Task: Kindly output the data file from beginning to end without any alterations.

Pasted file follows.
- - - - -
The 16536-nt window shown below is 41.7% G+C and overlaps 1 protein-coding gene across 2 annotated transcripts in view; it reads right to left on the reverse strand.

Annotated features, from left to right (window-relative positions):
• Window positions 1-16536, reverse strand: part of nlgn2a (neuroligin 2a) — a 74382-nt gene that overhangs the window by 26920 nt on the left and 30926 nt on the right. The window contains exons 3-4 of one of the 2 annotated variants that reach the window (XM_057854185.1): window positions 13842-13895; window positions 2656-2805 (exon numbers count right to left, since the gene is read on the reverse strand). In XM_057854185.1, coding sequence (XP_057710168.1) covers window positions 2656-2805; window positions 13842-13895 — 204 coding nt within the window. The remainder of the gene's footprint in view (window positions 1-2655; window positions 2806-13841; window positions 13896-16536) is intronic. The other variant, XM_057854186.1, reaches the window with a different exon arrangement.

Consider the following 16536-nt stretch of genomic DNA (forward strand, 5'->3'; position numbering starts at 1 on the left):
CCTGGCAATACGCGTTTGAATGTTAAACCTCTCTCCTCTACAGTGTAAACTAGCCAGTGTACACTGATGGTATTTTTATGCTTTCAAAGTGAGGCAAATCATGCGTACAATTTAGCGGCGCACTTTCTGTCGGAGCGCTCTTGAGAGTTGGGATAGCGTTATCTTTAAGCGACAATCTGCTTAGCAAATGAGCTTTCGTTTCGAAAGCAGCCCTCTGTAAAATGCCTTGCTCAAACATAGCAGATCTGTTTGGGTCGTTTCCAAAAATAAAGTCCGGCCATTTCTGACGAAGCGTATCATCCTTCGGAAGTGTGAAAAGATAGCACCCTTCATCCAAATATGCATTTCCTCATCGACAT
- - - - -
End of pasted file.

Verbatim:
The 16536-nt window shown below is 41.7% G+C and overlaps 1 protein-coding gene across 2 annotated transcripts in view; it reads right to left on the reverse strand.

Annotated features, from left to right (window-relative positions):
• Window positions 1-16536, reverse strand: part of nlgn2a (neuroligin 2a) — a 74382-nt gene that overhangs the window by 26920 nt on the left and 30926 nt on the right. The window contains exons 3-4 of one of the 2 annotated variants that reach the window (XM_057854185.1): window positions 13842-13895; window positions 2656-2805 (exon numbers count right to left, since the gene is read on the reverse strand). In XM_057854185.1, coding sequence (XP_057710168.1) covers window positions 2656-2805; window positions 13842-13895 — 204 coding nt within the window. The remainder of the gene's footprint in view (window positions 1-2655; window positions 2806-13841; window positions 13896-16536) is intronic. The other variant, XM_057854186.1, reaches the window with a different exon arrangement.

Consider the following 16536-nt stretch of genomic DNA (forward strand, 5'->3'; position numbering starts at 1 on the left):
CCTGGCAATACGCGTTTGAATGTTAAACCTCTCTCCTCTACAGTGTAAACTAGCCAGTGTACACTGATGGTATTTTTATGCTTTCAAAGTGAGGCAAATCATGCGTACAATTTAGCGGCGCACTTTCTGTCGGAGCGCTCTTGAGAGTTGGGATAGCGTTATCTTTAAGCGACAATCTGCTTAGCAAATGAGCTTTCGTTTCGAAAGCAGCCCTCTGTAAAATGCCTTGCTCAAACATAGCAGATCTGTTTGGGTCGTTTCCAAAAATAAAGTCCGGCCATTTCTGACGAAGCGTATCATCCTTCGGAAGTGTGAAAAGATAGCACCCTTCATCCAAATATGCATTTCCTCATCGACAT